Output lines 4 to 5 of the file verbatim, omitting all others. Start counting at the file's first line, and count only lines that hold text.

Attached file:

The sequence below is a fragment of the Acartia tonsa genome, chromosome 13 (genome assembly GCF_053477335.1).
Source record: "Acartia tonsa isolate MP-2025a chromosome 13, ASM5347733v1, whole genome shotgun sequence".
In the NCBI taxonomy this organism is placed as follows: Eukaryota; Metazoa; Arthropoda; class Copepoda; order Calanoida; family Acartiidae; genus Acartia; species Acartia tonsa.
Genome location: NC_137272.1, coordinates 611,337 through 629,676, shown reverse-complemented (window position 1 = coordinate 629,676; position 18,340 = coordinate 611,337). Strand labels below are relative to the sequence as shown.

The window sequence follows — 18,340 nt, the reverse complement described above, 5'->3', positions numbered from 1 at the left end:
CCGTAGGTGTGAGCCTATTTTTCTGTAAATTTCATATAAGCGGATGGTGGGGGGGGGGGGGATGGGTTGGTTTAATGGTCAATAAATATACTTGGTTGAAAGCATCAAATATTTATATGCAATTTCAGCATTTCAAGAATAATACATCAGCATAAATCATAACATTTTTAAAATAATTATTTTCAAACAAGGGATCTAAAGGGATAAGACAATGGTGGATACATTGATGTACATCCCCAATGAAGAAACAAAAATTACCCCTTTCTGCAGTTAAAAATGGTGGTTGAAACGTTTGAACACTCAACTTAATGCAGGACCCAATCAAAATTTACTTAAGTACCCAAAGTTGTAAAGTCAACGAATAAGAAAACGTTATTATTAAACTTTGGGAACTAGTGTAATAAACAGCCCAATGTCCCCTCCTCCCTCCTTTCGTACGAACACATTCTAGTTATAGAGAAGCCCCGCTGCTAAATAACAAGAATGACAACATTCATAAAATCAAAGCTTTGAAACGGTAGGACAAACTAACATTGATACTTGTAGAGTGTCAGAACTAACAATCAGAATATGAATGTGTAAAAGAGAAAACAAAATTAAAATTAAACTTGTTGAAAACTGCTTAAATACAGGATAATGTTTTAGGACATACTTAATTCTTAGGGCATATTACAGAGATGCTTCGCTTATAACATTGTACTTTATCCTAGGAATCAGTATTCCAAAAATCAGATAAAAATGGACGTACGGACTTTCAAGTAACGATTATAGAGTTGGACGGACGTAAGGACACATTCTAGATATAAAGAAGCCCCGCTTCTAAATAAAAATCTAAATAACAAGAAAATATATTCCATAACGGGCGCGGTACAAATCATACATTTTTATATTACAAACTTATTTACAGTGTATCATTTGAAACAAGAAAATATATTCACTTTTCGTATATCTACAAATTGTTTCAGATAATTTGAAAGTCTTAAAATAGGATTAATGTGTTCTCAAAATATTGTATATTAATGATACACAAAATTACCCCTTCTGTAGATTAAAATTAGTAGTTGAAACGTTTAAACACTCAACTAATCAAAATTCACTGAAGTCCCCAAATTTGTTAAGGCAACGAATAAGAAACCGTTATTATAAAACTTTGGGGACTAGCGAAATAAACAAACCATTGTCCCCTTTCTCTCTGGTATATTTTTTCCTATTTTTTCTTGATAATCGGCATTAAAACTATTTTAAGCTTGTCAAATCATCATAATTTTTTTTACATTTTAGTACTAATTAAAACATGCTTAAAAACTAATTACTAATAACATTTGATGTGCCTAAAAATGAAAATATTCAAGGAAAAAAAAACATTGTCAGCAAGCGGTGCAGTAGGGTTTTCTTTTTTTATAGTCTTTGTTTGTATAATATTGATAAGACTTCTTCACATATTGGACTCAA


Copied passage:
Genome location: NC_137272.1, coordinates 611,337 through 629,676, shown reverse-complemented (window position 1 = coordinate 629,676; position 18,340 = coordinate 611,337). Strand labels below are relative to the sequence as shown.

The window sequence follows — 18,340 nt, the reverse complement described above, 5'->3', positions numbered from 1 at the left end: